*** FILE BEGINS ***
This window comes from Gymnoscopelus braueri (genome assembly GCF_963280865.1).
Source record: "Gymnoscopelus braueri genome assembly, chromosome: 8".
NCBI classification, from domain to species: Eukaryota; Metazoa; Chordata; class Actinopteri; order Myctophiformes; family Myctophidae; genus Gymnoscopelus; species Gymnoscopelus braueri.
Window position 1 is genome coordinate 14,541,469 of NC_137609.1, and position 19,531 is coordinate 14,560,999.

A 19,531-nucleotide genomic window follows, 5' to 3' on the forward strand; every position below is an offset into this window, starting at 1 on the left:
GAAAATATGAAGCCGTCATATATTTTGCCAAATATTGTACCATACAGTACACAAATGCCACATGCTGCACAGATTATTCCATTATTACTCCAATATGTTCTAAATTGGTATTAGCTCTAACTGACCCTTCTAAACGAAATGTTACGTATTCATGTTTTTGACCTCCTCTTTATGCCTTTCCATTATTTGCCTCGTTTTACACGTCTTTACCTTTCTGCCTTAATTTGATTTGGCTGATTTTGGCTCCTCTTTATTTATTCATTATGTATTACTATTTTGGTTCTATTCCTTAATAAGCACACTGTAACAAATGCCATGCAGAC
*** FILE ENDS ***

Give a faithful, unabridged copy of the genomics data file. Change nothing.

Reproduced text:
This window comes from Gymnoscopelus braueri (genome assembly GCF_963280865.1).
Source record: "Gymnoscopelus braueri genome assembly, chromosome: 8".
NCBI classification, from domain to species: Eukaryota; Metazoa; Chordata; class Actinopteri; order Myctophiformes; family Myctophidae; genus Gymnoscopelus; species Gymnoscopelus braueri.
Window position 1 is genome coordinate 14,541,469 of NC_137609.1, and position 19,531 is coordinate 14,560,999.

A 19,531-nucleotide genomic window follows, 5' to 3' on the forward strand; every position below is an offset into this window, starting at 1 on the left:
GAAAATATGAAGCCGTCATATATTTTGCCAAATATTGTACCATACAGTACACAAATGCCACATGCTGCACAGATTATTCCATTATTACTCCAATATGTTCTAAATTGGTATTAGCTCTAACTGACCCTTCTAAACGAAATGTTACGTATTCATGTTTTTGACCTCCTCTTTATGCCTTTCCATTATTTGCCTCGTTTTACACGTCTTTACCTTTCTGCCTTAATTTGATTTGGCTGATTTTGGCTCCTCTTTATTTATTCATTATGTATTACTATTTTGGTTCTATTCCTTAATAAGCACACTGTAACAAATGCCATGCAGAC